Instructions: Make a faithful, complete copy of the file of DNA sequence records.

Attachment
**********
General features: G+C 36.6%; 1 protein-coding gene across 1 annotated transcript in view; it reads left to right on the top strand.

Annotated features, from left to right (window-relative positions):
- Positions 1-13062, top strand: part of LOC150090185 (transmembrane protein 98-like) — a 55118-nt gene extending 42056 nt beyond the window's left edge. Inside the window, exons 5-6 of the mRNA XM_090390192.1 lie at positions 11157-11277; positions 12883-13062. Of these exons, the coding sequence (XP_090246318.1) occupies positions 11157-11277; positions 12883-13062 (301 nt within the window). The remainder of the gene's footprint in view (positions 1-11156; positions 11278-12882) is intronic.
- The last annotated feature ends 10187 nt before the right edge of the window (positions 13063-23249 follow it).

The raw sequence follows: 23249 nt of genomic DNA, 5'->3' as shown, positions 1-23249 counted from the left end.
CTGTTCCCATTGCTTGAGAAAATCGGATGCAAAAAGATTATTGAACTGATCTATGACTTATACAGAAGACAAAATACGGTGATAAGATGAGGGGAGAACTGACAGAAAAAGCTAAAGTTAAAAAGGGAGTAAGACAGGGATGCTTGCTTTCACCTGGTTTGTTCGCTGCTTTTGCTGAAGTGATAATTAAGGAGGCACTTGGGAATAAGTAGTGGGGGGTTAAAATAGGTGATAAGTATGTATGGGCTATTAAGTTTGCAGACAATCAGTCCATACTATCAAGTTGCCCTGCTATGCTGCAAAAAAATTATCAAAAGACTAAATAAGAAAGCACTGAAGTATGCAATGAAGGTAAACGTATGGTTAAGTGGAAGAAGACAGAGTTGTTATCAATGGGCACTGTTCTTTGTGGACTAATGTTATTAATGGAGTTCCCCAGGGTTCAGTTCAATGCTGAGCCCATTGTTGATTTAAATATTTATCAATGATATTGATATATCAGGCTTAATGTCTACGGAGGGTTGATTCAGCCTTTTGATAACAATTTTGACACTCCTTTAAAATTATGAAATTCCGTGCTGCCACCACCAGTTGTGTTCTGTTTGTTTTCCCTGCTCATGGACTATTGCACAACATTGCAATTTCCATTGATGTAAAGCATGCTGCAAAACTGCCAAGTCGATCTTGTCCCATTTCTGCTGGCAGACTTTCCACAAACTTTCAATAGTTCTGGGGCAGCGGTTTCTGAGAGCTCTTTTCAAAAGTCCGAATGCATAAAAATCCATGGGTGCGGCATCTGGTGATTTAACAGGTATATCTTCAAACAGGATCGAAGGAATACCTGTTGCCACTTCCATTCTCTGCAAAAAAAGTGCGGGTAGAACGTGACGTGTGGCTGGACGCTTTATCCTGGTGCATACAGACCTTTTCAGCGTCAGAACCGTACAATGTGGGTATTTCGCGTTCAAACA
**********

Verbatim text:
General features: G+C 36.6%; 1 protein-coding gene across 1 annotated transcript in view; it reads left to right on the top strand.

Annotated features, from left to right (window-relative positions):
- Positions 1-13062, top strand: part of LOC150090185 (transmembrane protein 98-like) — a 55118-nt gene extending 42056 nt beyond the window's left edge. Inside the window, exons 5-6 of the mRNA XM_090390192.1 lie at positions 11157-11277; positions 12883-13062. Of these exons, the coding sequence (XP_090246318.1) occupies positions 11157-11277; positions 12883-13062 (301 nt within the window). The remainder of the gene's footprint in view (positions 1-11156; positions 11278-12882) is intronic.
- The last annotated feature ends 10187 nt before the right edge of the window (positions 13063-23249 follow it).

The raw sequence follows: 23249 nt of genomic DNA, 5'->3' as shown, positions 1-23249 counted from the left end.
CTGTTCCCATTGCTTGAGAAAATCGGATGCAAAAAGATTATTGAACTGATCTATGACTTATACAGAAGACAAAATACGGTGATAAGATGAGGGGAGAACTGACAGAAAAAGCTAAAGTTAAAAAGGGAGTAAGACAGGGATGCTTGCTTTCACCTGGTTTGTTCGCTGCTTTTGCTGAAGTGATAATTAAGGAGGCACTTGGGAATAAGTAGTGGGGGGTTAAAATAGGTGATAAGTATGTATGGGCTATTAAGTTTGCAGACAATCAGTCCATACTATCAAGTTGCCCTGCTATGCTGCAAAAAAATTATCAAAAGACTAAATAAGAAAGCACTGAAGTATGCAATGAAGGTAAACGTATGGTTAAGTGGAAGAAGACAGAGTTGTTATCAATGGGCACTGTTCTTTGTGGACTAATGTTATTAATGGAGTTCCCCAGGGTTCAGTTCAATGCTGAGCCCATTGTTGATTTAAATATTTATCAATGATATTGATATATCAGGCTTAATGTCTACGGAGGGTTGATTCAGCCTTTTGATAACAATTTTGACACTCCTTTAAAATTATGAAATTCCGTGCTGCCACCACCAGTTGTGTTCTGTTTGTTTTCCCTGCTCATGGACTATTGCACAACATTGCAATTTCCATTGATGTAAAGCATGCTGCAAAACTGCCAAGTCGATCTTGTCCCATTTCTGCTGGCAGACTTTCCACAAACTTTCAATAGTTCTGGGGCAGCGGTTTCTGAGAGCTCTTTTCAAAAGTCCGAATGCATAAAAATCCATGGGTGCGGCATCTGGTGATTTAACAGGTATATCTTCAAACAGGATCGAAGGAATACCTGTTGCCACTTCCATTCTCTGCAAAAAAAGTGCGGGTAGAACGTGACGTGTGGCTGGACGCTTTATCCTGGTGCATACAGACCTTTTCAGCGTCAGAACCGTACAATGTGGGTATTTCGCGTTCAAACA